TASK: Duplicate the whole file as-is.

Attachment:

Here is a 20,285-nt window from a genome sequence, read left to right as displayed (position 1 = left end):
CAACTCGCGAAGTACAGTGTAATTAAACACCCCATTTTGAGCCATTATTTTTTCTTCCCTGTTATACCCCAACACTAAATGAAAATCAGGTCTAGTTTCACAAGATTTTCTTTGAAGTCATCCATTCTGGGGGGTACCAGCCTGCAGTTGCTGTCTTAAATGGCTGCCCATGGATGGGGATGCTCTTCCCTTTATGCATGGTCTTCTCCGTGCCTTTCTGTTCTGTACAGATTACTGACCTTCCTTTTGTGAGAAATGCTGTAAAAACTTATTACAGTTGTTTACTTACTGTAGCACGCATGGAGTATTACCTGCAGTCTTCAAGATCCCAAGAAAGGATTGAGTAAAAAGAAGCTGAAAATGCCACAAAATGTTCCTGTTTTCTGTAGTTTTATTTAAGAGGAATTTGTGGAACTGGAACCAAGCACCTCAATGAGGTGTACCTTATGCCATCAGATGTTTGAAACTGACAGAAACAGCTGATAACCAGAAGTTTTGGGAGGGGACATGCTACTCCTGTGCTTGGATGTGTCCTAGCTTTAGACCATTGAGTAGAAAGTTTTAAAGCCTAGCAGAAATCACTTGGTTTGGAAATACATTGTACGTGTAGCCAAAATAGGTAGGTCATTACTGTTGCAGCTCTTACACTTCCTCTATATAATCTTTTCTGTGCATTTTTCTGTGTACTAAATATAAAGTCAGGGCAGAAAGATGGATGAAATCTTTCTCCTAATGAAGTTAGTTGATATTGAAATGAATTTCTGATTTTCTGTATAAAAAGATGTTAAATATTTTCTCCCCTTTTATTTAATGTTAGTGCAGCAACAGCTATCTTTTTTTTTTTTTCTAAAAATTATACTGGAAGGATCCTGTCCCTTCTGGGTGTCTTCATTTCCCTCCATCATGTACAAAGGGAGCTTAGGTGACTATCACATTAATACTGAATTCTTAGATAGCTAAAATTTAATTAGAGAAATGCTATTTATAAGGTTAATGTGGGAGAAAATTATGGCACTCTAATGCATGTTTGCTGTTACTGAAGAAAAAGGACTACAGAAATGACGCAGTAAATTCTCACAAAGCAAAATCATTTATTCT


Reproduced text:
Here is a 20,285-nt window from a genome sequence, read left to right as displayed (position 1 = left end):
CAACTCGCGAAGTACAGTGTAATTAAACACCCCATTTTGAGCCATTATTTTTTCTTCCCTGTTATACCCCAACACTAAATGAAAATCAGGTCTAGTTTCACAAGATTTTCTTTGAAGTCATCCATTCTGGGGGGTACCAGCCTGCAGTTGCTGTCTTAAATGGCTGCCCATGGATGGGGATGCTCTTCCCTTTATGCATGGTCTTCTCCGTGCCTTTCTGTTCTGTACAGATTACTGACCTTCCTTTTGTGAGAAATGCTGTAAAAACTTATTACAGTTGTTTACTTACTGTAGCACGCATGGAGTATTACCTGCAGTCTTCAAGATCCCAAGAAAGGATTGAGTAAAAAGAAGCTGAAAATGCCACAAAATGTTCCTGTTTTCTGTAGTTTTATTTAAGAGGAATTTGTGGAACTGGAACCAAGCACCTCAATGAGGTGTACCTTATGCCATCAGATGTTTGAAACTGACAGAAACAGCTGATAACCAGAAGTTTTGGGAGGGGACATGCTACTCCTGTGCTTGGATGTGTCCTAGCTTTAGACCATTGAGTAGAAAGTTTTAAAGCCTAGCAGAAATCACTTGGTTTGGAAATACATTGTACGTGTAGCCAAAATAGGTAGGTCATTACTGTTGCAGCTCTTACACTTCCTCTATATAATCTTTTCTGTGCATTTTTCTGTGTACTAAATATAAAGTCAGGGCAGAAAGATGGATGAAATCTTTCTCCTAATGAAGTTAGTTGATATTGAAATGAATTTCTGATTTTCTGTATAAAAAGATGTTAAATATTTTCTCCCCTTTTATTTAATGTTAGTGCAGCAACAGCTATCTTTTTTTTTTTTTCTAAAAATTATACTGGAAGGATCCTGTCCCTTCTGGGTGTCTTCATTTCCCTCCATCATGTACAAAGGGAGCTTAGGTGACTATCACATTAATACTGAATTCTTAGATAGCTAAAATTTAATTAGAGAAATGCTATTTATAAGGTTAATGTGGGAGAAAATTATGGCACTCTAATGCATGTTTGCTGTTACTGAAGAAAAAGGACTACAGAAATGACGCAGTAAATTCTCACAAAGCAAAATCATTTATTCT